Stroke is not a disease, but it is a medical condition that needs prompt care. Stroke occurs when there is inadequate blood supply to the brain – either interrupted, disrupted or in decreased quantity. Due to this faulty blood supply, there is reduced supply of oxygen and nutrients to the brain causing the brain cells to die.

Stroke, it must be remembered, is an emergency medical condition that requires immediate medical attention. The aftermaths of stroke could range from mild to severe conditions and also the duration vary from a short period to hours. Identification of the symptoms and the aftermaths thus, becomes utmost important.


How stroke affects your body?

Stroke causes severe damage to the brain and the effects of stroke depend on the damage incurred by the brain during the stroke. Each stroke is different from another and the affects of it depends on the person’s general health condition, the duration of stroke and the part of the brain affected along with the intensity of damage.

The consequences of stroke are as follows:

Hemi paresis or hemiplegia: this is a medical term for weakness or paralysis. After the stroke, the person may feel weak or paralyzed on a particular side of the body or an arm or a leg. The weakness is observed opposite to the side of the brain damaged during the stroke. The person may feel pain or numbness in the weak side of the body.

Cognitive problems: Cognitive problems refer to the problems with the functioning of the brain. People suffering from cognitive problems suffer from medical conditions like aphasia and/or dysarthia. Aphasia involves difficulty in understanding speech or writing. The condition may be such that the person is able to understand speech, but unable to respond appropriately. A person suffering from dysarthia is aware of the appropriate words, but is unable to say them clearly. Cognitive problems also include trouble in retention or memory, attention power, thinking and learning.

Dysphasia: Dysphasia is a medical condition wherein the affected person has trouble in swallowing food. This may lead to inadequate intake of the required food, and then to a state of malnutrition. This condition must be dealt with utmost concern and care should be taken so that the person gets the needed nutritional requirement.

Dysphasia: Dysphasia is a medical condition wherein the affected person has trouble in swallowing food. This may lead to inadequate intake of the required food, and then to a state of malnutrition. This condition must be dealt with utmost concern and care should be taken so that the person gets the needed nutritional requirement.

Incontinence: In most of the people suffering from stroke, incontinence is common. The person is unable to control his bladder. This condition is normally curable.

Foot drop: foot drop is a condition in which the affected person has problem moving or lifting the front part of the foot that prompts them to drag their foot while walking.

Epileptic seizures: post stroke, epileptic seizures are very common as the brain suffers a significant damage.

Sleeping problems: a person who has suffered stroke is liable to experience sleeping disorders.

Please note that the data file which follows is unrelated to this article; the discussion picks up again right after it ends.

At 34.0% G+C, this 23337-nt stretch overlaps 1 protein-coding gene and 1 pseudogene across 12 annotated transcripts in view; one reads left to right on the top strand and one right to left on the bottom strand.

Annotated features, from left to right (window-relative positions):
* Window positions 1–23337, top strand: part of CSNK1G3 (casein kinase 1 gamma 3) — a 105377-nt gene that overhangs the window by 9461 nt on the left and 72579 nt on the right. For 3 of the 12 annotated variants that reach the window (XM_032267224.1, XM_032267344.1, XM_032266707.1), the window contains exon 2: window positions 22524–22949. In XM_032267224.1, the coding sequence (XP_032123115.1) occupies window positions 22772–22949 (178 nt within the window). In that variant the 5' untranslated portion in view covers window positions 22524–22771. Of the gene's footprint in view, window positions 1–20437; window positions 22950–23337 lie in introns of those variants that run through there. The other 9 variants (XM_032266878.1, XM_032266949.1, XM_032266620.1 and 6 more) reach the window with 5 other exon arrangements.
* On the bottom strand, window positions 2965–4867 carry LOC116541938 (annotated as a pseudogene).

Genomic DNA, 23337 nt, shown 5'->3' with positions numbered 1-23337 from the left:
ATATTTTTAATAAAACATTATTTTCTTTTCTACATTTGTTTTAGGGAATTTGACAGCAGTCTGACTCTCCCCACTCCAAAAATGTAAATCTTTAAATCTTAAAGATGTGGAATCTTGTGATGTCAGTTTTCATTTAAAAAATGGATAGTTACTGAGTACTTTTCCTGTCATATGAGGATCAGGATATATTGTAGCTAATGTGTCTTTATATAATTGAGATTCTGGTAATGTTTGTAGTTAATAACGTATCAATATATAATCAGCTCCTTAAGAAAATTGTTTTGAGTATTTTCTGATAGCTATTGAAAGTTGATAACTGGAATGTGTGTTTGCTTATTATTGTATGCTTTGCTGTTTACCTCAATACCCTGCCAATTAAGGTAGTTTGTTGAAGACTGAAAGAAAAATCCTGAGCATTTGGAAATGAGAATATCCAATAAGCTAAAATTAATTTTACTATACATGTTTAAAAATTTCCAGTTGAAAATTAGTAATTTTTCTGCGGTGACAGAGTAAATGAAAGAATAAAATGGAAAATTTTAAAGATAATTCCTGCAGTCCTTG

Muscular spasms: Post stroke, muscle spasms are also very common. In this case, the person experiences severe pain in muscles. This pain may also be felt in joints along with rigidity.

Trouble in vision: Having trouble with vision again is not uncommon with people having a history of stroke.

Apart from these physical and physiological problems following stroke, people also face certain psychological problems.

The psychological problems faced by the people after stroke are as follows:

Depression: Post stroke, many people go into mild to severe depression. The depression could be as a result of the various physical disabilities faced by the patients.

Anxiety: Anxiety is commonly observed among patients who have suffered stroke. After first stroke, people generally become anxious thinking that they would suffer from another stroke attack.

Other psychological problems: Emotional disturbance and a general disinclination towards life could be some of the other psychological aberrations observed among the patients who have suffered from stroke.

Treatment and rehabilitation

Stroke being an emergency medical condition, should be diagnosed and treated as soon as possible to minimize the damage caused to the brain. The physical and psychological problems that are generally faced by the patients who have suffered from stroke can be cured and treated effectively and successfully with rehabilitation. But, it must be kept in mind that like all rehabilitation processes, stroke rehabilitation needs time and patience.

The role of family and friends

The family plays a vital role in helping the patient recover from the post-stroke symptoms. It is indeed true and valid that a thorough knowledge of the post-stroke symptoms helps in overcoming them, but the family’s role in the whole rehabilitation process cannot be denied. It is the support and reassurance from the family that prompt a stroke patient to feel confident about getting back to a normal life. Any stroke patient needs constant care and monitoring. The medicines should be administered on time. Most importantly, care should be taken to ensure that the person does not involve himself in any activity that may further increase the risk of another stroke.

The problems like foot drop and weakness in parts of the body are also curable with rehabilitation, treatments and therapies like physiotherapy and exercises. The only thing required is time and patience.